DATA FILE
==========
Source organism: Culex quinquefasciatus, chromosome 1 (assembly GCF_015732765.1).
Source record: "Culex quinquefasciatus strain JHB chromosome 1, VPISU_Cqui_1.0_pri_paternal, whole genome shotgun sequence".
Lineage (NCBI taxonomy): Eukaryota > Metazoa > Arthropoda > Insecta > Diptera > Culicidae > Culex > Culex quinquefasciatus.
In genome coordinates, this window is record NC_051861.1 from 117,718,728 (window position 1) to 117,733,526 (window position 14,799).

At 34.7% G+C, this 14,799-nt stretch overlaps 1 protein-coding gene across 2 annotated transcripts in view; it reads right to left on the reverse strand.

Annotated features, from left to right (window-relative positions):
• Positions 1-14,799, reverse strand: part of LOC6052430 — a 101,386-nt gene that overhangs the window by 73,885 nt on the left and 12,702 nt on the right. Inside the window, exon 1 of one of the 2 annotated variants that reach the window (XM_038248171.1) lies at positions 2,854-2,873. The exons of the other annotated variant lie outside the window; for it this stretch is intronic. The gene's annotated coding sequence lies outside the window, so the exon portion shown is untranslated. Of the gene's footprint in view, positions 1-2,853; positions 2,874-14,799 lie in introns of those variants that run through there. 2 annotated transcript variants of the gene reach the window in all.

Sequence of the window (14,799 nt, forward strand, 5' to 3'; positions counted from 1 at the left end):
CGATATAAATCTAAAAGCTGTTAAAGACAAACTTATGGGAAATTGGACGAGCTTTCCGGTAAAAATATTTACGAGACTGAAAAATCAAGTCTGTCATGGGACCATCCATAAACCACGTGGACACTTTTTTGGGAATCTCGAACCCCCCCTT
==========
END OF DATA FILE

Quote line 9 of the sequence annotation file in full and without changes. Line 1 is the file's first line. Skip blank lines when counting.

CGATATAAATCTAAAAGCTGTTAAAGACAAACTTATGGGAAATTGGACGAGCTTTCCGGTAAAAATATTTACGAGACTGAAAAATCAAGTCTGTCATGGGACCATCCATAAACCACGTGGACACTTTTTTGGGAATCTCGAACCCCCCCTT